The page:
The government maintains, nonetheless, that the defendants are not in a position to complain, since the net result of Johnson's calculations was to exclude "some government testimony from the record". That answer is demonstrably inadequate, and particularly so in view of the government's statement that "This practice was obviously designed to give the Court and the defense the benefit of the check which had previously been made by the Federal Bureau of Investigation in determining the reliability of the witness." (Government brief, page 6.)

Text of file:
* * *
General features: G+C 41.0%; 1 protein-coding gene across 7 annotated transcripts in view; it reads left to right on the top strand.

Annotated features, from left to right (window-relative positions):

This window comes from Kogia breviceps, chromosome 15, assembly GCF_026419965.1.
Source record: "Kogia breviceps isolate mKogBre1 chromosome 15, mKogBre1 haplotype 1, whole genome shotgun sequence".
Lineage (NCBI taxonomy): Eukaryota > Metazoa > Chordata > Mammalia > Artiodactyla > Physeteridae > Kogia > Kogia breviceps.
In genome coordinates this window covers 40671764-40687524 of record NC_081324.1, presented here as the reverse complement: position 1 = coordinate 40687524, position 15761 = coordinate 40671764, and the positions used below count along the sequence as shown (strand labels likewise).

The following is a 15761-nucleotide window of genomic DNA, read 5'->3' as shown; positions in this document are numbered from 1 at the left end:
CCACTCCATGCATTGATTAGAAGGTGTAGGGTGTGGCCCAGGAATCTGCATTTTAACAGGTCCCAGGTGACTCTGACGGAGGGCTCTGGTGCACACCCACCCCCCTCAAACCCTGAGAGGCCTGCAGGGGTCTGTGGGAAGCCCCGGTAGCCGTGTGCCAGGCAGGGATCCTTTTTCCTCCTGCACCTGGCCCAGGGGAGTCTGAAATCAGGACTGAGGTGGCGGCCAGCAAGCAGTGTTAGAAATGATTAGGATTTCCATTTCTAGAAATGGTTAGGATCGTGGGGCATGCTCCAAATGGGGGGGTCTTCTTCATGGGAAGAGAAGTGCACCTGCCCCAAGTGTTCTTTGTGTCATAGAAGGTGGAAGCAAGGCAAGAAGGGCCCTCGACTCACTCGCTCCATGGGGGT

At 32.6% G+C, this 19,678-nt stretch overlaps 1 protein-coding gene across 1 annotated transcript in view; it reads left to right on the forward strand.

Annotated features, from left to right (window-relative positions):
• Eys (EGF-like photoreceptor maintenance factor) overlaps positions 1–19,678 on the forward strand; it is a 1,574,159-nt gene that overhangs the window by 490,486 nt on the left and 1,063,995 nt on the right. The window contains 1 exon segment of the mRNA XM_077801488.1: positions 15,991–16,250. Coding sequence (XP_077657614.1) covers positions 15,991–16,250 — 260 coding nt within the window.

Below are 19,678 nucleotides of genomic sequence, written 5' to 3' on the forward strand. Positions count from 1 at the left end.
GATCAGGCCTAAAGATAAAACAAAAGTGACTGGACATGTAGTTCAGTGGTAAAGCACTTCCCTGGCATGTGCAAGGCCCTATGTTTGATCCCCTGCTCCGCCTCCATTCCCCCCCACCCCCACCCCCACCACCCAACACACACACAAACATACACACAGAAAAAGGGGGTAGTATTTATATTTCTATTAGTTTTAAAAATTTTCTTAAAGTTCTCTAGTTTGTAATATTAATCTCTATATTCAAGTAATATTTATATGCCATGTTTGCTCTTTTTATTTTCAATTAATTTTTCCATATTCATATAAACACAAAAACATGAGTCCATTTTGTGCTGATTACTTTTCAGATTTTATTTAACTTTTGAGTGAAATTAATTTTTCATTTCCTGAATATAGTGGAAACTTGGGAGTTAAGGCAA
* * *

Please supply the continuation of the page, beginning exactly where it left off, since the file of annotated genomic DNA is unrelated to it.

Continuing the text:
The effect of Johnson's testimony was not simply to exclude "some government testimony." Rather, it affirmatively declared the unreliability of records and witnesses on a basis neither accessible to the jury, nor assessable by it. Moreover, when Johnson testified that the witnesses whose testimony he had used in his calculations were considered by him to be "reliable" because their testimony coincided with the sworn statements they had previously given to the Federal Bureau of Investigation, he was once again performing a jury function while endowing those witnesses with an aura of cerdibility impenetrable by the jury. If the jury believed Johnson's testimony that such statements had been taken and that they corroborated the witnesses used by him in his schedule, then manifeatly the jury was furnished an additional basis, incompetently rendered and unwarranted in the record, for determining the credibility of the evidence it was required to consider. Johnson may have affected the government's case by attributing unreliability to some of its own witnesses. But that was certainly accomplished at the expense of the defendants by attributing to other government witnesses a definite reliability premised upon alleged prior consistent statements not in evidence, and upon which was superimposed Johnson's "individual treatment" not explainable "in broad terms".